The rainbow flag is a symbol used by – and associated with – the LGBTQI+ community. Lisa Brinkman explains how the different colours of the rainbow represent the many different sexual and gender identities and orientations that exist outside of the heterosexual and cisgendered norm.
In the early to mid eighties, the term ‘LGB’ was first coined as a social movement advocating for the rights and needs of lesbian, gay and bisexual people in society. Soon after, the letter ‘T’ was added to include transgender people as well. In recent years the letter ‘Q’ was added to include queer identities, as well as the letter ‘I’ for intersex people. A ‘+’ was also added to include any other gender or sexual identities under the umbrella of the community.
Throughout the month of December 2020, BROD ran a ‘terminology advent calendar’ on our social media, each day explaining a different term relevant to the LGBTQI+ community, which was incredibly well-received. Many people (inside and outside of the LGBTQI+ community) weren’t familiar with some of the terms and welcomed our definitions and explanations. In this month’s column, we would like to give an overview of some of the terminology, abbreviations, and language used in regard to the LGBTQI+ community and hopefully further peoples understanding some more.
So let’s start at the very beginning and look at the terms ‘sexual orientation’ and ‘gender identity’:
Sexual orientation refers to who one is sexually and romantically attracted to. If one is attracted to people from the opposite sex, we speak of heterosexuality.
Being attracted to people of the same sex is called homosexuality. People who are attracted to both men and women are termed bisexual.
A relatively new addition to the list of sexual orientations is pansexuality. Pansexuality refers to being romantically and sexually attracted to a person based on their personality, independent of their gender. To a pansexual person the gender of their partner isn’t relevant, meaning they could be male, female, transgender, non binary, gender queer, etc.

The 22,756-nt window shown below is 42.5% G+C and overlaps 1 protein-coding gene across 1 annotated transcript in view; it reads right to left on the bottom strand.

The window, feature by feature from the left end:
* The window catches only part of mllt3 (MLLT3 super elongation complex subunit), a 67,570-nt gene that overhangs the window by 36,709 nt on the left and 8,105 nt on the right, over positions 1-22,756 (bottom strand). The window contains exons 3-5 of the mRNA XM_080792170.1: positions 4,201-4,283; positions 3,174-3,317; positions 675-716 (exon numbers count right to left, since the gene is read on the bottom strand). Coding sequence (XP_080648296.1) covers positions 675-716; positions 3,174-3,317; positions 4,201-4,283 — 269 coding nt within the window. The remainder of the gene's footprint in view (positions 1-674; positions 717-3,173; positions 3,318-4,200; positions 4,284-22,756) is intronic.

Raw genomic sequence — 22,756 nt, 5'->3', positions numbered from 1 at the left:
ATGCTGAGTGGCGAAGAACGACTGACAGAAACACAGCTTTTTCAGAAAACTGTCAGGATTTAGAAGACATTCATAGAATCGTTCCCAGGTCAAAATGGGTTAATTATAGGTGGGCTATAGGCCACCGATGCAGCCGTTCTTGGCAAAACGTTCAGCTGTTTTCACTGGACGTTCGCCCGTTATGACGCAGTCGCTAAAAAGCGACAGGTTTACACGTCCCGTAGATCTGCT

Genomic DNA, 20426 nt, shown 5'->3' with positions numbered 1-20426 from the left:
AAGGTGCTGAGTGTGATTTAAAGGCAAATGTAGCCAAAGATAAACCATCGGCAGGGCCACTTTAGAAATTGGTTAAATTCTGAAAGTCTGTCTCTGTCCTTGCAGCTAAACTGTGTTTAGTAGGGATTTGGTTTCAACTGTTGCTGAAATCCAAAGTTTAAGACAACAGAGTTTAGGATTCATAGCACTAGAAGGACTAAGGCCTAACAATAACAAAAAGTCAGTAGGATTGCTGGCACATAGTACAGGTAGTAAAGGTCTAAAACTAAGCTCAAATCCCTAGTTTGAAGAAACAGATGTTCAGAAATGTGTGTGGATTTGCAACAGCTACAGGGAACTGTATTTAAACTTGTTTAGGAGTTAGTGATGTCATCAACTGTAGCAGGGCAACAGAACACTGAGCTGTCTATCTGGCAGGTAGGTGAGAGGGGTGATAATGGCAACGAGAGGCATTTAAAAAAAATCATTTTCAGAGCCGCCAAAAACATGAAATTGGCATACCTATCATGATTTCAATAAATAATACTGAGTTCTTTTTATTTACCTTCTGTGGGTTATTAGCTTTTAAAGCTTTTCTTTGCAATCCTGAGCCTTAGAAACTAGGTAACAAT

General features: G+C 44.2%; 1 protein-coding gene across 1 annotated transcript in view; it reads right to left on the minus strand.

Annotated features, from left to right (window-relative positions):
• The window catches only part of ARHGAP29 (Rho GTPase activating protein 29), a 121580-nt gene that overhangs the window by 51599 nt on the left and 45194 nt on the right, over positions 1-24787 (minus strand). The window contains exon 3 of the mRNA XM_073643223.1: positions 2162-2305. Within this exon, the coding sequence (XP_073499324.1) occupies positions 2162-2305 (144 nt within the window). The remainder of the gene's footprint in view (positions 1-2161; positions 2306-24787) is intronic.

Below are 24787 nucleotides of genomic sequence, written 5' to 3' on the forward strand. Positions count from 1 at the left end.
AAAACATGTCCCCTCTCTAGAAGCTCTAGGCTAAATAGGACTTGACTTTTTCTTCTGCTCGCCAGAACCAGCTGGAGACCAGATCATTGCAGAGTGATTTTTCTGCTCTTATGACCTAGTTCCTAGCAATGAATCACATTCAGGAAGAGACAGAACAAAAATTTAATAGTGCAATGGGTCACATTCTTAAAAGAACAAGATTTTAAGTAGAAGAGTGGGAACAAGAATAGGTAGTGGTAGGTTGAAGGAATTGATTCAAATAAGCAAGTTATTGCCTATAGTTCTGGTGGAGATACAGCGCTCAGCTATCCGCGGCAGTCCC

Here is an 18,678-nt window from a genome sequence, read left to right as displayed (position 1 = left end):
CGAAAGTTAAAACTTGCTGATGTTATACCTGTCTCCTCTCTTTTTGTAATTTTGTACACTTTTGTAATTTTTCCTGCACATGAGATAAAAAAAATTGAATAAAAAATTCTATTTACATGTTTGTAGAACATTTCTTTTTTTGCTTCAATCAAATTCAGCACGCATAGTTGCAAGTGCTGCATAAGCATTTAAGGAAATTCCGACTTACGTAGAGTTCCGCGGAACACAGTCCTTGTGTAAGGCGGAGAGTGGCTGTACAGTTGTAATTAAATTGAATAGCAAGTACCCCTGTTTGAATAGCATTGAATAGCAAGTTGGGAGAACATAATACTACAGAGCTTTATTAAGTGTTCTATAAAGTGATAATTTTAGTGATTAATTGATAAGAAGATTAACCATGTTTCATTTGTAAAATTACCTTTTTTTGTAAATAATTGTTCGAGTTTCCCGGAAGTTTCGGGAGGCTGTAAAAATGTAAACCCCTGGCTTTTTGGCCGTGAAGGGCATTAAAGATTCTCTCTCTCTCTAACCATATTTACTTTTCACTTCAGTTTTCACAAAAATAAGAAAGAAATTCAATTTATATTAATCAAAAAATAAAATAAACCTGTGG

Another recent addition are the terms ‘asexuality’ and ‘aromantic’, which refer to people who don’t feel a sexual or romantic attraction to any other person.
Gender Identity refers to what gender we identify with. To understand Gender Identity fully, we need to first distinguish between the term gender and sex. In this context, sex refers to the biological sex of a person, which is determined by chromosomes, hormones and internal and external genitalia. In most cases, these are either typical male or typical female.
The term gender refers to how people feel and express their femininity or masculinity and is far more individually and socially constructed.
People who’s biological sex and gender are in alignment and who identify with the sex they were born in are called cis-gender. People who feel that they were born in the wrong body and their gender doesn’t align with their biological sex are called trans-gender.
Many transgender people start a process called transitioning, in which they change from living in their biological sex to living in the gender they identify with. For most transgender people this means transitioning from male to female or from female to male. This transitioning is mainly a social and psychological process, but is also often assisted by medical interventions such as hormone treatment and surgeries.
As mentioned, most transgender people identify within the binary system of male and female and transition from one to the other. However, some transgender people don’t identify with their biological sex (either male or female) but don’t necessarily identify with the opposite gender either but identify outside of the binary system. These people identify as non-binary, a-gender, gender queer or gender-fluid.
Intersex is a category of its own and is neither a sexual orientation nor a gender identity. It is far more an umbrella term for a multitude of different medical conditions, in which the biological sex characteristics of a person don’t all correspond to either male or female.
As mentioned earlier, our biological sex is determined through our chromosomes, hormones and internal and external genitalia.
For an intersex person, these don’t always all align in the typical male or female way and can be both or neither.
The ‘Q’ in the LGBTQI+ stands for ‘queer’ and is mainly an umbrella term for anyone who identifies outside of the hetero- and cis-norm. Sometimes, the ‘Q’ is also interpreted as ‘questioning’, referring to a person who may be questioning their sexual orientation and gender without fully identifying with any category or term (yet).
The growing number of terminology and abbreviations added to the LGBTQI+ umbrella is not so much a sign that the number of people identifying as LGBTQI+ is significantly increasing.
It is far more an indicator that we as a society are creating more openness and safety for people to name and express their inner and outer realities.
There is still a lot more work to be done, but we are definitely on a good trajectory.
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